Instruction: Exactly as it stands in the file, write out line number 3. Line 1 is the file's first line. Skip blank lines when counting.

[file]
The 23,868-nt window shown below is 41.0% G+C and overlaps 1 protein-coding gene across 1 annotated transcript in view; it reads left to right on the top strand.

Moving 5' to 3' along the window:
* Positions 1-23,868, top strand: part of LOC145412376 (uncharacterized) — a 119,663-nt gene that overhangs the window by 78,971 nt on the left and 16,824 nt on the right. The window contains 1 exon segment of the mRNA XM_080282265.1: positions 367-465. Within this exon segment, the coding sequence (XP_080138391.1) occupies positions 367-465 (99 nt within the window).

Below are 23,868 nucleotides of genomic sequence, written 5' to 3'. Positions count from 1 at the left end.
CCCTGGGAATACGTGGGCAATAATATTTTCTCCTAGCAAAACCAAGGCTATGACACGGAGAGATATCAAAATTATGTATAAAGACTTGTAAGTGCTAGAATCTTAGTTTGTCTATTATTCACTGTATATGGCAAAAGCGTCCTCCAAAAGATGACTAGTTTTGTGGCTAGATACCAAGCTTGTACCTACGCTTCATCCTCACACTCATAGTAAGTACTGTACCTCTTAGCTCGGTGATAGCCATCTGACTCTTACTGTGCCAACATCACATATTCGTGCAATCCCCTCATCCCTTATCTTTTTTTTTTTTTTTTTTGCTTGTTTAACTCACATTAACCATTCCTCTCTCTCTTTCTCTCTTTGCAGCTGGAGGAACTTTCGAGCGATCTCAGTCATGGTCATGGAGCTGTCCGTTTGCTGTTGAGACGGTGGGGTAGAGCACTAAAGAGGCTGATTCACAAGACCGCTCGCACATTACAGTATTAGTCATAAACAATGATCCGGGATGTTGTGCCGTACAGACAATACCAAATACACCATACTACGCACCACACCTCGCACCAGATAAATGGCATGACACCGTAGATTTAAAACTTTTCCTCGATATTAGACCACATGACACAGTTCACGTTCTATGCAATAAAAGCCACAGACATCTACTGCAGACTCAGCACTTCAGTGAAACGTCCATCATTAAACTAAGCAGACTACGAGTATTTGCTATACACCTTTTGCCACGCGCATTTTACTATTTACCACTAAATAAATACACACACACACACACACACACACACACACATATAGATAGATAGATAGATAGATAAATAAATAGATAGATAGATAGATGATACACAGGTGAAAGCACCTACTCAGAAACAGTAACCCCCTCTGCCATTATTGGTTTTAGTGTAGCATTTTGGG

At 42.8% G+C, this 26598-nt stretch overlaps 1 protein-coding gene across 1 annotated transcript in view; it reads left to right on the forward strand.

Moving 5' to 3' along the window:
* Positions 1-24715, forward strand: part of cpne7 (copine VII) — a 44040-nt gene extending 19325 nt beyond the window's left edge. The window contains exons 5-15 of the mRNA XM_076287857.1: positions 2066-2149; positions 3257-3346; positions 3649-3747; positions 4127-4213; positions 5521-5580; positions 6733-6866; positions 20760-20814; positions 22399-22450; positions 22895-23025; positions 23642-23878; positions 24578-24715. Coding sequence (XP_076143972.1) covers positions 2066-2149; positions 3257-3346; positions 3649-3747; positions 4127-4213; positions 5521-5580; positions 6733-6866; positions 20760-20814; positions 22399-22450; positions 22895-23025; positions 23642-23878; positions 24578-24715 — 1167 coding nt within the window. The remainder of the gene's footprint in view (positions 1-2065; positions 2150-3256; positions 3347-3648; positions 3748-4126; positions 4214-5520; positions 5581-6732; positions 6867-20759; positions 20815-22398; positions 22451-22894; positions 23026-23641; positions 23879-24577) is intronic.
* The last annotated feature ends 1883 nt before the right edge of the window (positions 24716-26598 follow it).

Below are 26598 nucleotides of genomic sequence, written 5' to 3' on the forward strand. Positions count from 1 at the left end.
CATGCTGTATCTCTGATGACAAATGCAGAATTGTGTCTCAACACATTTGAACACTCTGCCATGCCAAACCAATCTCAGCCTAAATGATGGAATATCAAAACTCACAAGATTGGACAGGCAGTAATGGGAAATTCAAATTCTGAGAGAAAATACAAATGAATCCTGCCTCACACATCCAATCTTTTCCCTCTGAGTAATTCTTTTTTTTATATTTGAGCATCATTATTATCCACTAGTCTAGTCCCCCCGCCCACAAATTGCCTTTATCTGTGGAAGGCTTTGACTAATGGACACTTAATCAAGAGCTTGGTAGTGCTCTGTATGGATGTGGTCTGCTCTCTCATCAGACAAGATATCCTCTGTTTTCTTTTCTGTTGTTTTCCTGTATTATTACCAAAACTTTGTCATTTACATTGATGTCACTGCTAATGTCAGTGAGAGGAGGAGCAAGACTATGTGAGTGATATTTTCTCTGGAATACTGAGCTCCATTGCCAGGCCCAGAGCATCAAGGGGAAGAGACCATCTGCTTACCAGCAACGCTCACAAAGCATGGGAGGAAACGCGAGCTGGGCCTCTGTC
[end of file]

* Positions 1-23,868, top strand: part of LOC145412376 (uncharacterized) — a 119,663-nt gene that overhangs the window by 78,971 nt on the left and 16,824 nt on the right. The window contains 1 exon segment of the mRNA XM_080282265.1: positions 367-465. Within this exon segment, the coding sequence (XP_080138391.1) occupies positions 367-465 (99 nt within the window).